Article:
General Contractors and All They Do

3 Common Cinder Block Foundation Problems

Poured foundations are far more common throughout the country today, but according to industry professionals, about 16 percent of the nation's foundations are made from concrete cinder blocks. Each building method has its own advantages and disadvantages, but some defects are more frequently seen in homes with a cinder block foundation. Here are three common issues to be aware of that may need repair in the future:

1. Improper Construction

Cinder blocks are inexpensive. They are also easy — in theory — for the do-it-yourselfer to work with. After all, you don't need to build forms and have a cement truck come in and pour and settle concrete walls when you use cinder blocks.

Unfortunately, skill is still needed to properly build a home or other structure's foundation with cinder blocks. Cinder blocks are also hollow; most experts recommend that reinforced steel bars as well as cement be poured into these hollow spaces for added strength.

2. Bowing or Collapsed Walls

Both cinder blocks and poured concrete walls can withstand a lot of pressure weighing down on them. Unfortunately, their strength can be compromised when pressure is exerted from the sides. For example, if water is allowed to pool around a foundation and the soil becomes laden with water, that pressure can begin shifting the blocks.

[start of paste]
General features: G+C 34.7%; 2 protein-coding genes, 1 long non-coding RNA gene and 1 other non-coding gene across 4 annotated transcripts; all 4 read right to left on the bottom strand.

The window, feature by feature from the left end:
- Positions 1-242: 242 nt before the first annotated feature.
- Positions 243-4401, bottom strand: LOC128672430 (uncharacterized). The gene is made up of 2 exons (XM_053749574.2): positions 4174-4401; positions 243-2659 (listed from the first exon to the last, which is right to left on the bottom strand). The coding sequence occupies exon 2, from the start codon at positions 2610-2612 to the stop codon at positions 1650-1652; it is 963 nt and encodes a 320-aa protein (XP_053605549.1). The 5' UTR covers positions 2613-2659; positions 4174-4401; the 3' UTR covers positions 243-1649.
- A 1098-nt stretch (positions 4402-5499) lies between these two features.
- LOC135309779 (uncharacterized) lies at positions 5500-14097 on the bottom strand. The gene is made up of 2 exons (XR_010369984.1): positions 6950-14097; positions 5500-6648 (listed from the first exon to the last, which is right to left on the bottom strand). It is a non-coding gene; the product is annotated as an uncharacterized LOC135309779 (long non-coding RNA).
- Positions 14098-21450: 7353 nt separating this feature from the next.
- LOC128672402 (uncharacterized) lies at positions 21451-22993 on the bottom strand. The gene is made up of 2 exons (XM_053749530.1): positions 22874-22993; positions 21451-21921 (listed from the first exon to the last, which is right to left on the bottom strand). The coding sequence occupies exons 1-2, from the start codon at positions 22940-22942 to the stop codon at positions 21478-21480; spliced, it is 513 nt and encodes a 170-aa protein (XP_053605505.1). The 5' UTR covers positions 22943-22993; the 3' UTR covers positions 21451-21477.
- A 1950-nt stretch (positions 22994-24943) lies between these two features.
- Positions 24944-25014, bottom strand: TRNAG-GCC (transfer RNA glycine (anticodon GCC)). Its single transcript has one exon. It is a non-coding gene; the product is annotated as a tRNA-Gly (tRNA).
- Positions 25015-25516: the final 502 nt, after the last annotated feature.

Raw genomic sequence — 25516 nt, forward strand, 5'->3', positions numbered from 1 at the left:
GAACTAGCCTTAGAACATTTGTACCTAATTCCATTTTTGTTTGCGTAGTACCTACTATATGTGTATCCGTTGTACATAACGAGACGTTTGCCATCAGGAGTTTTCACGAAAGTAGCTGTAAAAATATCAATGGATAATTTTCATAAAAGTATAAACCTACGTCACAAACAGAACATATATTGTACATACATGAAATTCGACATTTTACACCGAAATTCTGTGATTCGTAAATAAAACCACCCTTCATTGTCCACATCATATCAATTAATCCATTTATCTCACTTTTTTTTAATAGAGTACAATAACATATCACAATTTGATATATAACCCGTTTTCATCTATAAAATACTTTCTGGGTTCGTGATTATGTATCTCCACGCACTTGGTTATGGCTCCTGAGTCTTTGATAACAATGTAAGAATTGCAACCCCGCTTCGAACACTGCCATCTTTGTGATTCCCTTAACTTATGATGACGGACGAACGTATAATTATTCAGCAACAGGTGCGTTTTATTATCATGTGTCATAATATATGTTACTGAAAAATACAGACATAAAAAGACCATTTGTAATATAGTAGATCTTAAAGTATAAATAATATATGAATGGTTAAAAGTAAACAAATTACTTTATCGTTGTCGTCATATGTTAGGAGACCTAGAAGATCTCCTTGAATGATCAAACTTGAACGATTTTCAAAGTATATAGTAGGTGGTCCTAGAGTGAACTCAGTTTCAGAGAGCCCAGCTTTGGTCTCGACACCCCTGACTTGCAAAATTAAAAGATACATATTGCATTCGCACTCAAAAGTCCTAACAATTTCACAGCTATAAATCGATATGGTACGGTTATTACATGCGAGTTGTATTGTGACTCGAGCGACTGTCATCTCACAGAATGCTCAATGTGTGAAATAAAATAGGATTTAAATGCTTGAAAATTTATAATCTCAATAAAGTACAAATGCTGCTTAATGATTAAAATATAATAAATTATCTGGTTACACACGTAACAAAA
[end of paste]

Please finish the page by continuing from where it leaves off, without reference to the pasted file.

Heavy rains or melting snow loads that are not properly diverted away from the house often lead to this problem. The soil must be graded away from the home and the roof must utilize a drain spout system to carry water away, otherwise problems like this will be likely.

Bowing or collapsed walls can also happen in areas that receive extreme shifts in temperature. If the cinder blocks are not built beginning below the frost line, the heaving and shifting frozen soil will damage the foundation.  

3. Diagonal Cracks

Concrete cinder block walls may develop cracks in between the blocks. These often run diagonal on the wall, with the cracks resembling steps of a staircase. This can occur anywhere on a wall but are most common in the corners. This type of crack is usually indicative of vertical movement in the wall.

Diagonal cracks may occur because the wall may not be settling evenly. For example, the left side of a wall may be settling faster than the right side of the wall, leading to cracks in the corner. Frost heaves and sinkholes from unstable soil types, such as expansive clay, are other possible reasons for diagonal cracks.

Be sure to contact a foundation repair contractor if you notice anything abnormal in your foundation or foundation walls.